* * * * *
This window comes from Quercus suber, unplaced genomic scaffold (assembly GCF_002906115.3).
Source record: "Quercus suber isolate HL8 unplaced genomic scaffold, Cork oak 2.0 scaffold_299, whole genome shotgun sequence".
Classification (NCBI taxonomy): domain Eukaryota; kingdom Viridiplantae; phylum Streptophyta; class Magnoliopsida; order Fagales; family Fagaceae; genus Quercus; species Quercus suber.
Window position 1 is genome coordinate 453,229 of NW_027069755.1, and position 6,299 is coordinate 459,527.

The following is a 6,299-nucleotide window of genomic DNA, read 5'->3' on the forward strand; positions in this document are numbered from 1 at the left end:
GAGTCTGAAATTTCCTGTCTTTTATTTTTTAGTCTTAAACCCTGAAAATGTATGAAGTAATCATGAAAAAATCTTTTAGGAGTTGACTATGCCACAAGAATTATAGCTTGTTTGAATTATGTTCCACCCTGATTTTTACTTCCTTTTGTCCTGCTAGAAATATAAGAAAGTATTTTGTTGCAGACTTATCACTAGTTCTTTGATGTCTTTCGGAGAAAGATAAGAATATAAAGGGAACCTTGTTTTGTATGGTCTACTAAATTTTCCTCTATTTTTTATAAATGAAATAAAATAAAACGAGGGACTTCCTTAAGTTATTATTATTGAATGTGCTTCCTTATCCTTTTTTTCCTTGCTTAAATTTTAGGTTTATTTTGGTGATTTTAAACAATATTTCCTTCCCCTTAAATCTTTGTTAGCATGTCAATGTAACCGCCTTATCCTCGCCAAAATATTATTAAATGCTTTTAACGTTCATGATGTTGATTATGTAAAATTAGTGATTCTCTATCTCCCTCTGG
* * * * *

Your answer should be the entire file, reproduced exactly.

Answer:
This window comes from Quercus suber, unplaced genomic scaffold (assembly GCF_002906115.3).
Source record: "Quercus suber isolate HL8 unplaced genomic scaffold, Cork oak 2.0 scaffold_299, whole genome shotgun sequence".
Classification (NCBI taxonomy): domain Eukaryota; kingdom Viridiplantae; phylum Streptophyta; class Magnoliopsida; order Fagales; family Fagaceae; genus Quercus; species Quercus suber.
Window position 1 is genome coordinate 453,229 of NW_027069755.1, and position 6,299 is coordinate 459,527.

The following is a 6,299-nucleotide window of genomic DNA, read 5'->3' on the forward strand; positions in this document are numbered from 1 at the left end:
GAGTCTGAAATTTCCTGTCTTTTATTTTTTAGTCTTAAACCCTGAAAATGTATGAAGTAATCATGAAAAAATCTTTTAGGAGTTGACTATGCCACAAGAATTATAGCTTGTTTGAATTATGTTCCACCCTGATTTTTACTTCCTTTTGTCCTGCTAGAAATATAAGAAAGTATTTTGTTGCAGACTTATCACTAGTTCTTTGATGTCTTTCGGAGAAAGATAAGAATATAAAGGGAACCTTGTTTTGTATGGTCTACTAAATTTTCCTCTATTTTTTATAAATGAAATAAAATAAAACGAGGGACTTCCTTAAGTTATTATTATTGAATGTGCTTCCTTATCCTTTTTTTCCTTGCTTAAATTTTAGGTTTATTTTGGTGATTTTAAACAATATTTCCTTCCCCTTAAATCTTTGTTAGCATGTCAATGTAACCGCCTTATCCTCGCCAAAATATTATTAAATGCTTTTAACGTTCATGATGTTGATTATGTAAAATTAGTGATTCTCTATCTCCCTCTGG